Focus on Training in 2011

2011 should be the year in which all companies renew their commitment to training employees. Specifically, all employees should be trained on important company policies, such as the anti-harassment and discrimination policies, and human resources employees and supervisors should be trained on consistently problematic topics such as performance management, accommodating disabilities under the Americans with Disabilities Act and leaves under the Family and Medical Leave Act and similar state laws.

Although the new year’s budgets might not be what they were pre-recession, training is a cost-effective way to reduce costs associated with employee complaints and litigation. Training can also help companies increase productivity and employee retention, both of which have a positive impact on revenues. For example, anti-harassment and discrimination training, when conducted company-wide, can improve morale, reduce distracting and unlawful conduct in the workplace, and provide an affirmative defense to claims. Similarly, training directed to human resources and supervisory employees on topics like performance management, leaves, and accommodation of disabilities can have a positive impact on performance, attendance, and the potential for claims.

This week the United States Equal Employment Opportunity Commission reported a 7% increase in claims in 2010 over 2009. The highest number of claims alleged retaliation, with race, gender, disability and age discrimination claims following in order. The statistical information further reveals that both retaliation and disability claims are on the rise. Although commentators can speculate as to the reasons for the overall and specific claims increases, the fact remains that these are claims employers must continue to work to prevent.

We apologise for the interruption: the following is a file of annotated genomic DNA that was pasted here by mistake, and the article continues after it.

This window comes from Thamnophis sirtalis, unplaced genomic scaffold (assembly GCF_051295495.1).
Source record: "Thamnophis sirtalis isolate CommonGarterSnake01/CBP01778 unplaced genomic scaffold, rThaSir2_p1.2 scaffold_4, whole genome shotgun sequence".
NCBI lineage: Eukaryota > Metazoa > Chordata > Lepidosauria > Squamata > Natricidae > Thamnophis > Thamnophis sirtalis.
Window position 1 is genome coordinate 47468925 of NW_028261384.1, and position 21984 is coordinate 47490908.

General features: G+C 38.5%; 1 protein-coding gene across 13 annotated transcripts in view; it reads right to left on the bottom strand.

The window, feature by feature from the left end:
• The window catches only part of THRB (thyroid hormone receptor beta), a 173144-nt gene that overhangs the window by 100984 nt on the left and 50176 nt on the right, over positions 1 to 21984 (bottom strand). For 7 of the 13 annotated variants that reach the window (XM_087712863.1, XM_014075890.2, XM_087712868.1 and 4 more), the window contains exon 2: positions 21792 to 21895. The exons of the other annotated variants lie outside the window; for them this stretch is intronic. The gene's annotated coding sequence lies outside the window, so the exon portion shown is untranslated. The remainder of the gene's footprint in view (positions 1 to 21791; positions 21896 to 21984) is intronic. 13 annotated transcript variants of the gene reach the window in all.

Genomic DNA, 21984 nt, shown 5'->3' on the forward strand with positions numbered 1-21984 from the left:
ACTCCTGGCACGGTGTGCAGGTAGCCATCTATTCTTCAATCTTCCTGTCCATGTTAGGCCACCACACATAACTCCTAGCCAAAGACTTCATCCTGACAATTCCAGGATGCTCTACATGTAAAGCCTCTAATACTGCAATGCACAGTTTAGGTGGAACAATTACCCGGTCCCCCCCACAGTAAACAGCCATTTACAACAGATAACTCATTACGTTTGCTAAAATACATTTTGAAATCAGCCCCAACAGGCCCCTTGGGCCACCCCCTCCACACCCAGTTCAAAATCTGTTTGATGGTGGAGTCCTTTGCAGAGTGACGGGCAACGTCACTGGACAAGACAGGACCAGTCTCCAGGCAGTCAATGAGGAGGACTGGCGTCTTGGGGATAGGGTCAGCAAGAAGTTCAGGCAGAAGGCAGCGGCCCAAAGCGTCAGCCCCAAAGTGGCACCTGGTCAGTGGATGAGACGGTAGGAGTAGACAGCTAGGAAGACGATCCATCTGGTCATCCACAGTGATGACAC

In addition to establishing clear and “user-friendly” policies, employers can help improve conduct, provide guideposts for compliance with the laws, and increase consistency in application of policies and decision making concerning employees, as well as ultimately reduce claims and costs, by training their employees. Why not start now?

To discuss your company’s training needs, contact any attorney in the Gibbons Employment & Labor Law Department. And watch for more posts on training and information about exciting new Gibbons educational programs on this blog.

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